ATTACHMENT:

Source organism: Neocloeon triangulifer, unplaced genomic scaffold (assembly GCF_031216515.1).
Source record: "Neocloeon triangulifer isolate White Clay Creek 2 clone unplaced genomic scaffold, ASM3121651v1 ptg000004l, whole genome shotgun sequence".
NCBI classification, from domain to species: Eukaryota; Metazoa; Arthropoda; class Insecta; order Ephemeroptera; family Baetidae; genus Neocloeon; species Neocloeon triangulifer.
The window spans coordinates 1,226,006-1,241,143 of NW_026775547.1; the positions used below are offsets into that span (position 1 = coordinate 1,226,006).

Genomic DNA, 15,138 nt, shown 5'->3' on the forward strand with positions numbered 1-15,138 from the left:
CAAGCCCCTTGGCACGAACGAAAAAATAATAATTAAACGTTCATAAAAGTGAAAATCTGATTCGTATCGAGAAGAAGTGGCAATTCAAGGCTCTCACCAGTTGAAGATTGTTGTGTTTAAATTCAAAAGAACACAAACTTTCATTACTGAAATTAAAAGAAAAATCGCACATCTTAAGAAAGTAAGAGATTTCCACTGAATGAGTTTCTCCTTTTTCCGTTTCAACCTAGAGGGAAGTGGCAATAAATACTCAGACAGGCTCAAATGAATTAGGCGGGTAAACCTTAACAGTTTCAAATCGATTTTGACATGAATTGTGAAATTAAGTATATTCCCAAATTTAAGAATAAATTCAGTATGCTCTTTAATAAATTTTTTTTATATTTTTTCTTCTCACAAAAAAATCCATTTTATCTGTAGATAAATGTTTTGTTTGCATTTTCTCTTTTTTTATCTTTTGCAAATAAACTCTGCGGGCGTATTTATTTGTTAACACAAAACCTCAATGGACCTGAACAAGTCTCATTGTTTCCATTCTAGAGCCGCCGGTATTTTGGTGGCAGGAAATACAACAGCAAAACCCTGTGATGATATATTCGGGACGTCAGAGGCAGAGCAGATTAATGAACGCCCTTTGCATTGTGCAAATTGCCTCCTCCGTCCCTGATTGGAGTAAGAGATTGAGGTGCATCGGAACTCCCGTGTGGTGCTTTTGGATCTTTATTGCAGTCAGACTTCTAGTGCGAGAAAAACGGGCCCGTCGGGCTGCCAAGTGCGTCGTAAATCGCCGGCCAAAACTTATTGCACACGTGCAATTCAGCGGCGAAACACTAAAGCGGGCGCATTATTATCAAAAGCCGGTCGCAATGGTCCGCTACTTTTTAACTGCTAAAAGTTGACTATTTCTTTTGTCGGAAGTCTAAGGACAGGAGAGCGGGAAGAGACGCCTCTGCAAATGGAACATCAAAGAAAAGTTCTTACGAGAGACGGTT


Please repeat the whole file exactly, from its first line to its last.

Source organism: Neocloeon triangulifer, unplaced genomic scaffold (assembly GCF_031216515.1).
Source record: "Neocloeon triangulifer isolate White Clay Creek 2 clone unplaced genomic scaffold, ASM3121651v1 ptg000004l, whole genome shotgun sequence".
NCBI classification, from domain to species: Eukaryota; Metazoa; Arthropoda; class Insecta; order Ephemeroptera; family Baetidae; genus Neocloeon; species Neocloeon triangulifer.
The window spans coordinates 1,226,006-1,241,143 of NW_026775547.1; the positions used below are offsets into that span (position 1 = coordinate 1,226,006).

Genomic DNA, 15,138 nt, shown 5'->3' on the forward strand with positions numbered 1-15,138 from the left:
CAAGCCCCTTGGCACGAACGAAAAAATAATAATTAAACGTTCATAAAAGTGAAAATCTGATTCGTATCGAGAAGAAGTGGCAATTCAAGGCTCTCACCAGTTGAAGATTGTTGTGTTTAAATTCAAAAGAACACAAACTTTCATTACTGAAATTAAAAGAAAAATCGCACATCTTAAGAAAGTAAGAGATTTCCACTGAATGAGTTTCTCCTTTTTCCGTTTCAACCTAGAGGGAAGTGGCAATAAATACTCAGACAGGCTCAAATGAATTAGGCGGGTAAACCTTAACAGTTTCAAATCGATTTTGACATGAATTGTGAAATTAAGTATATTCCCAAATTTAAGAATAAATTCAGTATGCTCTTTAATAAATTTTTTTTATATTTTTTCTTCTCACAAAAAAATCCATTTTATCTGTAGATAAATGTTTTGTTTGCATTTTCTCTTTTTTTATCTTTTGCAAATAAACTCTGCGGGCGTATTTATTTGTTAACACAAAACCTCAATGGACCTGAACAAGTCTCATTGTTTCCATTCTAGAGCCGCCGGTATTTTGGTGGCAGGAAATACAACAGCAAAACCCTGTGATGATATATTCGGGACGTCAGAGGCAGAGCAGATTAATGAACGCCCTTTGCATTGTGCAAATTGCCTCCTCCGTCCCTGATTGGAGTAAGAGATTGAGGTGCATCGGAACTCCCGTGTGGTGCTTTTGGATCTTTATTGCAGTCAGACTTCTAGTGCGAGAAAAACGGGCCCGTCGGGCTGCCAAGTGCGTCGTAAATCGCCGGCCAAAACTTATTGCACACGTGCAATTCAGCGGCGAAACACTAAAGCGGGCGCATTATTATCAAAAGCCGGTCGCAATGGTCCGCTACTTTTTAACTGCTAAAAGTTGACTATTTCTTTTGTCGGAAGTCTAAGGACAGGAGAGCGGGAAGAGACGCCTCTGCAAATGGAACATCAAAGAAAAGTTCTTACGAGAGACGGTT